No no; I flew in from Bulgaria, and they'll fly through anything!

TeenageJesus: Stephen, thank you for doing this. We all appreciate it. You've worked with Mann and Cameron, both directors with reputations for being hard working and driven. Who was the most enjoyable to work with? And the toughest?
Well, they're both very enjoyable to work with in different ways. Jim is extremely collaborative; Michael is extremely specific, which is not to say that Michael is not collaborative or that Jim is not specific. That's just what stands out about them in my mind. They're both visionary, both driven, both very focused – and they're both very intelligent. I am very fond of both of them and would work with either of them any time; I'm not going to pick a favourite!

Cornelius: Hi Stephen, were you jealous or relieved that you didn't get to use the performance-capture gear?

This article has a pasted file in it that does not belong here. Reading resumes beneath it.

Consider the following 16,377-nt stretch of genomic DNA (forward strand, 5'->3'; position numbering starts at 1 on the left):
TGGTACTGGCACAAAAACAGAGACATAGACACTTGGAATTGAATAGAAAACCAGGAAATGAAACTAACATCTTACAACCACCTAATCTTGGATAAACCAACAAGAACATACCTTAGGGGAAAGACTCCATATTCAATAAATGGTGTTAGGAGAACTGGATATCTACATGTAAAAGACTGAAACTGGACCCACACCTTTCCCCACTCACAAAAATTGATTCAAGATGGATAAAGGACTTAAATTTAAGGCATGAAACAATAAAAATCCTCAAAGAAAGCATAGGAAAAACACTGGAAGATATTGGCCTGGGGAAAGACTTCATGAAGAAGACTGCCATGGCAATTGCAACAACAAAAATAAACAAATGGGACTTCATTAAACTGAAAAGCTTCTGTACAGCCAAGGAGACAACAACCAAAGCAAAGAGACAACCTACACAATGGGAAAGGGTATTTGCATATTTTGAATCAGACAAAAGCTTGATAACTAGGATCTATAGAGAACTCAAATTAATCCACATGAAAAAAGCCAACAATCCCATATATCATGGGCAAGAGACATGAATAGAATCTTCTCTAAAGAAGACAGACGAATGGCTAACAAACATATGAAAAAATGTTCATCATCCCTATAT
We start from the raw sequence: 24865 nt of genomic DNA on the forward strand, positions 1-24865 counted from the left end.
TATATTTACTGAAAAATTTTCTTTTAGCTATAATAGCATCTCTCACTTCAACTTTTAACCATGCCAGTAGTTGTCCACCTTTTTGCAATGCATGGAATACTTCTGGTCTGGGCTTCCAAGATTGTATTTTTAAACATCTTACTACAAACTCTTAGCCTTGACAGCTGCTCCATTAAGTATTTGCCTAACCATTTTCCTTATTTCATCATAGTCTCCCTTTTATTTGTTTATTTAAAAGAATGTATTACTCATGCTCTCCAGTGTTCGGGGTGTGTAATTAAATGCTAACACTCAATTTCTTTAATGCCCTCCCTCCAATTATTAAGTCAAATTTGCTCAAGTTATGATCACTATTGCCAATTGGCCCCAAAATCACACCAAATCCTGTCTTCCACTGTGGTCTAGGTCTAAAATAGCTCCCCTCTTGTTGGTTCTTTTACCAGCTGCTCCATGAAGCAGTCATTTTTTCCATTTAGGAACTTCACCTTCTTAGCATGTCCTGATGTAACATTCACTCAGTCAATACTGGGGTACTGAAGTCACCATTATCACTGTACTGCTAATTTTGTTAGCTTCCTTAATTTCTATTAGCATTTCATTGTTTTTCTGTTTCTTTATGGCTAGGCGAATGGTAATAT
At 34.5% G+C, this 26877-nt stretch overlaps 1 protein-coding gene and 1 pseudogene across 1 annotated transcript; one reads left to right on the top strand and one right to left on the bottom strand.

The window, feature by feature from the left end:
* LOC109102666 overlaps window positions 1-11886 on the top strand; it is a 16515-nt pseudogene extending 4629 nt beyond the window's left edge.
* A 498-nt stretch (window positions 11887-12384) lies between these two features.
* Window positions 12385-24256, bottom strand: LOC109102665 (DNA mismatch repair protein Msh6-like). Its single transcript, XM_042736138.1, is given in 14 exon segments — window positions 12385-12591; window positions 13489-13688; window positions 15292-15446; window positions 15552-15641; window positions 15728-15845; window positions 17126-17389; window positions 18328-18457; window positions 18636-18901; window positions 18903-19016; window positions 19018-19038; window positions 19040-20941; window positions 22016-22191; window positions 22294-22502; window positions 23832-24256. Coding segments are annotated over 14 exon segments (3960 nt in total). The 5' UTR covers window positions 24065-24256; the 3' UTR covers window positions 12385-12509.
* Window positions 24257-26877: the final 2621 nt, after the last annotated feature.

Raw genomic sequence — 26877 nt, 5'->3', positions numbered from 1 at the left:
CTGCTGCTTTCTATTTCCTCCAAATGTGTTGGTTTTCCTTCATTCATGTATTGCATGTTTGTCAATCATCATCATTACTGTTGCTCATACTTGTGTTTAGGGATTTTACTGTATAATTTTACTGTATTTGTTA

I did use the performance capture gear. The battle between Jake and myself, much of what I do there is performance capture. I would be delighted to play a role that was completely done with performance capture, but I wouldn't trade Colonel Quaritch for any character in the film.
Stephen Lang in Avatar

Rossko2x: Hello Stephen. Quaritch is clearly a badass, solely intent of death and destruction. When he suggests killing the Na'vi by gassing them, I got the feeling he forced himself to say that and really wanted to nuke them all. Do you agree?
No, not at all. I think Quaritch just wants to get the job done. Basically, the gassing is like tear gassing somebody. It's a question of getting them to disperse, is what it is. But I don't think he would shy away from doing whatever is necessary to carry out his agenda.

Rgirvan44: Good afternoon Stephen, I really enjoyed Gettysburg and Gods and Generals. Any word on the Last Full Measure? Do you think it will ever be made?